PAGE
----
terms of international law, Karabakh's current status is quite
unclear. It is, however, de facto independent.
Armenians have rejected any peace agreement
which would leave Nagorno-Karabakh under the jurisdiction of Azerbaijan.
The previous president, Ter-Petrossian, was forced to resign over
the issue because it appeared that he was willing to accept a
deal which would have kept Karabakh under the de jurerule
of Baku. The current president, Kocharian, is from Karabakh, and
much less willing to put his signature on any document which is
not acceptable to the Karabakh leadership. It is interesting to
note that Karabakh Armenians hold powerful positions in the government
of the republic of Armenia. Since Kocharian's election, the directon
of political pressure has reversed. It is now Karabakh that exerts
pressure on Armenia and not vice versa. It has therefore become
very difficult to pressurise Karabakh into accepting a soluton
to which it does not agree.
The fact that the Karabakh conflict is not yet
solved is a major hindrance to the future development of the region,
both economically and politically. It is not possible to proceed
with regional integration when borders are closed between Azerbaijan
and Armenia, and between Turkey and Armenia. In addition, the
dispute can be exploited by external powers to destabilise the
region further. With so much western economic investment going
into the oil sector of Azerbaijan, such conflict can be detrimental
to western interests.
The potential for conflict is there. Both Armenia
and Azerbaijan are arming themselves. The first with Russian aid,
the second with Turkish assitance. Moreover, the development of
new geopolitical axes does not bode well for the entire region.
There seems to be a confluence of interests on the axis of Iran,
Armenia and Russia, as countered by another axis between Azerbaijan,
Georgia and Turkey. It is still in the early stages of the evolution
of such a dynamic (and it could not materialise at the end), but
Nagorno-Karabakh is at the pivot of both of these axes and therefore
a lasting solution to the conflict is crucial for regional peace.
This gloomy analysis is, however, one side of
the coin. There is also the potential of peaceful development
based on economic integration and regional co-operation. For this
to succeed, a fine balancing act must be maintained so that all
parties to the conflict feel that they have not been wronged.
This is where the OSCE can play a crucial role by suggesting innovative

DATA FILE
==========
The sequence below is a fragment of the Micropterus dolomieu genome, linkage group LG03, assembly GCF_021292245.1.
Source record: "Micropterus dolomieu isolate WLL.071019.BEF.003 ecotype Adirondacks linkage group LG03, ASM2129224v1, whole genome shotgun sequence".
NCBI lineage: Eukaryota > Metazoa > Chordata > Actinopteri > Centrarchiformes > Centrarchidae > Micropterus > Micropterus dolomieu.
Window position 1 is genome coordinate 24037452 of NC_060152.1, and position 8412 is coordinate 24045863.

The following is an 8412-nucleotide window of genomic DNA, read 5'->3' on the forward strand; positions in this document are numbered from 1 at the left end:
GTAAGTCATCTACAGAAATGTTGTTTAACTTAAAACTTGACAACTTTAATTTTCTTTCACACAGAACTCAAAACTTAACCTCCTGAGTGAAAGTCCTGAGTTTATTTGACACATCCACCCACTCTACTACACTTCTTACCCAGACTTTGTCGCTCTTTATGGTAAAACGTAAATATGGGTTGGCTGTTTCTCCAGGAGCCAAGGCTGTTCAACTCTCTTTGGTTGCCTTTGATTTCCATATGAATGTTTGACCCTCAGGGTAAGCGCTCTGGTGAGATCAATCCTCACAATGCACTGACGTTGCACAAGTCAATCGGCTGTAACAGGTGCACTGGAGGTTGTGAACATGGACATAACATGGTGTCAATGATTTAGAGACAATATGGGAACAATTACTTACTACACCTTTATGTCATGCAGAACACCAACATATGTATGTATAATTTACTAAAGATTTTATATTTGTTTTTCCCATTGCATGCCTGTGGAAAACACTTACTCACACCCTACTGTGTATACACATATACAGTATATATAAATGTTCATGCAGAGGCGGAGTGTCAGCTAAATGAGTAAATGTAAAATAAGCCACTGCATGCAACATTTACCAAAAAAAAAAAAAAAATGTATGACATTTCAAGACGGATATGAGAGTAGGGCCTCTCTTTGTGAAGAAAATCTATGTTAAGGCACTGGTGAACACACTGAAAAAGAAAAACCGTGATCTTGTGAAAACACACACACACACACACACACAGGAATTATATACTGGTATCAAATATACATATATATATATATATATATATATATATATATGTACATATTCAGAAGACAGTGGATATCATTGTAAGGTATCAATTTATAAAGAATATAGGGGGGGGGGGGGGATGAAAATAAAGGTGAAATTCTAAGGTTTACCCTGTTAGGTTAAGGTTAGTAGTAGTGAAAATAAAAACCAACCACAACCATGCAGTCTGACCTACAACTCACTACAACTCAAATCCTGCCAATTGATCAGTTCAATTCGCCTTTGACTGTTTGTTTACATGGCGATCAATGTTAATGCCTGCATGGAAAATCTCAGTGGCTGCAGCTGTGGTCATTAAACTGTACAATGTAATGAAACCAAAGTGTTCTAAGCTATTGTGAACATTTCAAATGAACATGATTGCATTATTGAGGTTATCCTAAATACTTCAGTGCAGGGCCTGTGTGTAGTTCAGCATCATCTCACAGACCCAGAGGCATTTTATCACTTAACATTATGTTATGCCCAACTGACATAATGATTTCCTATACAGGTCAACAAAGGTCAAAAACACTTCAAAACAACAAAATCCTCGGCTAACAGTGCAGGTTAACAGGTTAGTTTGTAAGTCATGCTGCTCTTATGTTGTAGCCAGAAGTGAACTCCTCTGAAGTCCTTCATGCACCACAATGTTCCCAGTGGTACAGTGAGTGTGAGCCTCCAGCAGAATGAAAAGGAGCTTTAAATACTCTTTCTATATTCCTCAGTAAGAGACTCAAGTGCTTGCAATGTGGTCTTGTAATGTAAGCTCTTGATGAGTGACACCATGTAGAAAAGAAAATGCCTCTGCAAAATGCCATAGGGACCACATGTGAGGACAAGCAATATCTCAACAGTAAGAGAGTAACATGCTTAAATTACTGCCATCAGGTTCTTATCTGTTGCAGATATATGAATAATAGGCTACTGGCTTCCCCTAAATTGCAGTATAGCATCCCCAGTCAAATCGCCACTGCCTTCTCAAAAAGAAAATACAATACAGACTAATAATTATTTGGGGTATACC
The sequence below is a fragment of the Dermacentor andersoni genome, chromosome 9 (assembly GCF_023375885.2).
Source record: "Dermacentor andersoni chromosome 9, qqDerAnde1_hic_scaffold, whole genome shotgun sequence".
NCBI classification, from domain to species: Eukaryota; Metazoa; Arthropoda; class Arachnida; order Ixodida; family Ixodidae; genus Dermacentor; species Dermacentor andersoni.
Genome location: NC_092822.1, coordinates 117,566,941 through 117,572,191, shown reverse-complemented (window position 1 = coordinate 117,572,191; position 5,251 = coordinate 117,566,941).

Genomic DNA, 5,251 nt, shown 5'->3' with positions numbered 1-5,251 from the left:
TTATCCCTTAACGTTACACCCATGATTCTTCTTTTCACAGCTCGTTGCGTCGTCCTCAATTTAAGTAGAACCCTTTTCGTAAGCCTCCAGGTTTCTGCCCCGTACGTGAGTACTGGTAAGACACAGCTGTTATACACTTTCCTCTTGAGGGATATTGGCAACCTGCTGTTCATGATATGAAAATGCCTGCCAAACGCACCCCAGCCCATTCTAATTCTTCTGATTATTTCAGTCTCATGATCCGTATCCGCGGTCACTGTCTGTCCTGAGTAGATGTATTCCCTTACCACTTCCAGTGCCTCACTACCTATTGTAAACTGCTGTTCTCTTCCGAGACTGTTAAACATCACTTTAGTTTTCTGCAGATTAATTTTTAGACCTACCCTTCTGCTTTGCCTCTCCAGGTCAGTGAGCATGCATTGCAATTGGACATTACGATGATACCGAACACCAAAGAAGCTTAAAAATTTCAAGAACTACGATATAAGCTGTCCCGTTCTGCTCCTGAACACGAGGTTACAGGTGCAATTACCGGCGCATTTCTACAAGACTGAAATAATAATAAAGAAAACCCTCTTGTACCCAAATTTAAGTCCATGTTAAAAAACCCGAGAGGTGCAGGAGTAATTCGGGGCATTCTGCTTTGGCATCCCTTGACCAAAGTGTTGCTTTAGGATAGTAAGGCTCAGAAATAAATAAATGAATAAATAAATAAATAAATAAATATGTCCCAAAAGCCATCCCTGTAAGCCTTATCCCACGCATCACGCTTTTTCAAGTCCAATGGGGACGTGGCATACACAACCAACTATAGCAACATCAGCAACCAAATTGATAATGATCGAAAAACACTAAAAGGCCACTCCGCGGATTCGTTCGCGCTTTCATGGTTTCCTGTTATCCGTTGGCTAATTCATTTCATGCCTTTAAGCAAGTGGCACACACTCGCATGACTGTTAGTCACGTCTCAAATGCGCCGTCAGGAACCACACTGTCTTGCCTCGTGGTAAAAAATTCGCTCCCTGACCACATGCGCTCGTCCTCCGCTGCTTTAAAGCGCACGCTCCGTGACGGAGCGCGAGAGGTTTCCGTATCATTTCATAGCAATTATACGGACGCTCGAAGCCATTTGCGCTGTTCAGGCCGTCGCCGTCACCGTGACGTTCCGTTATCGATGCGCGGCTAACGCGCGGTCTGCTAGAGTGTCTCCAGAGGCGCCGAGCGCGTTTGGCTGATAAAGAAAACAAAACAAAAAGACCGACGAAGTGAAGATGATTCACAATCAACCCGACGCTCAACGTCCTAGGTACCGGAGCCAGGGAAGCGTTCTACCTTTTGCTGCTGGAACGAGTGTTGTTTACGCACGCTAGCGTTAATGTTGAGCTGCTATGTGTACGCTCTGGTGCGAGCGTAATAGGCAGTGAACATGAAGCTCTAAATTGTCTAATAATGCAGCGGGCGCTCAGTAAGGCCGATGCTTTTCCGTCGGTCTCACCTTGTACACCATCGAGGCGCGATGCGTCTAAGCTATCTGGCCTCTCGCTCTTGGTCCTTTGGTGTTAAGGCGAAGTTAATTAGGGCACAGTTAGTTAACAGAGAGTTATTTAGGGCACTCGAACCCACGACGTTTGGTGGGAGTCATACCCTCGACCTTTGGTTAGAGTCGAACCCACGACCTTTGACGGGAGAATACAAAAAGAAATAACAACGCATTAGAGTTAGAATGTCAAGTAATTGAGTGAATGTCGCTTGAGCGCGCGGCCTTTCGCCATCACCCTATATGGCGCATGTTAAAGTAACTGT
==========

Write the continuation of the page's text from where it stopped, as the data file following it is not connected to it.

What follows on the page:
solutions which might not have precedence in international law,
but can be acceptable to both sides.
The British Role
In this context, Britain can play an important
role by continuing to support the OSCE efforts. However, so far
Britain has taken more of a back seat approach to the Karabakh
problem. While it has an embassy in Armenia, it remains small
and not too visible compared to the American and French activities.
Hence, there is much room for a more active mission representing
Another problem related to this is the fact
that Britain suffers from an "image problem" in Armenia.
Part of this comes from the reality that British companies are
heavily involved in the Azerbaijani oil sector, part from Britain`s
historical support of Azerbaijan (in 1918Armenians have
long memories!), and part from the current British position which
supports the territorial integrity of Azerbaijan without taking
into account Karabakh`s right to self-determination. In the last
couple of years, British representatives in Armenia have not been
too successful in addressing this "image problem." It
seems that when it comes to the Karabakh issue, the FCO has not
been able to project the British government as an impartial mediator.
Britain could play a leading role in the settlement of the dispute
because of its extensive contacts in Baku. By encouraging an innovative
solution to the dispute within the parameters of the OSCEbe
it the notion of a "common state" or some other approachBritain
can contribute to the speedy solution to Karabakh conflict. To
do this, it needs more of a pro-active policy in the region.
As with the other Soviet republics, Armenia
too became independent in 1991, after the collapse of the USSR.
But its independence was marred with the conflict over Nagorno-Karabakh,
as well as the devastating earthquake of 1988. Despite ecomomic
problems and the hardships of war, and unlike most other southern
Soviet republics, Armenia managed to achieve internal polititcal
stability, a relatively democratic government, a ruling elite
which was not communist, and proceeded with the privatisation
of the economy. There was much hope for it as a model of stable
"transition" to democracy and market-oriented economics.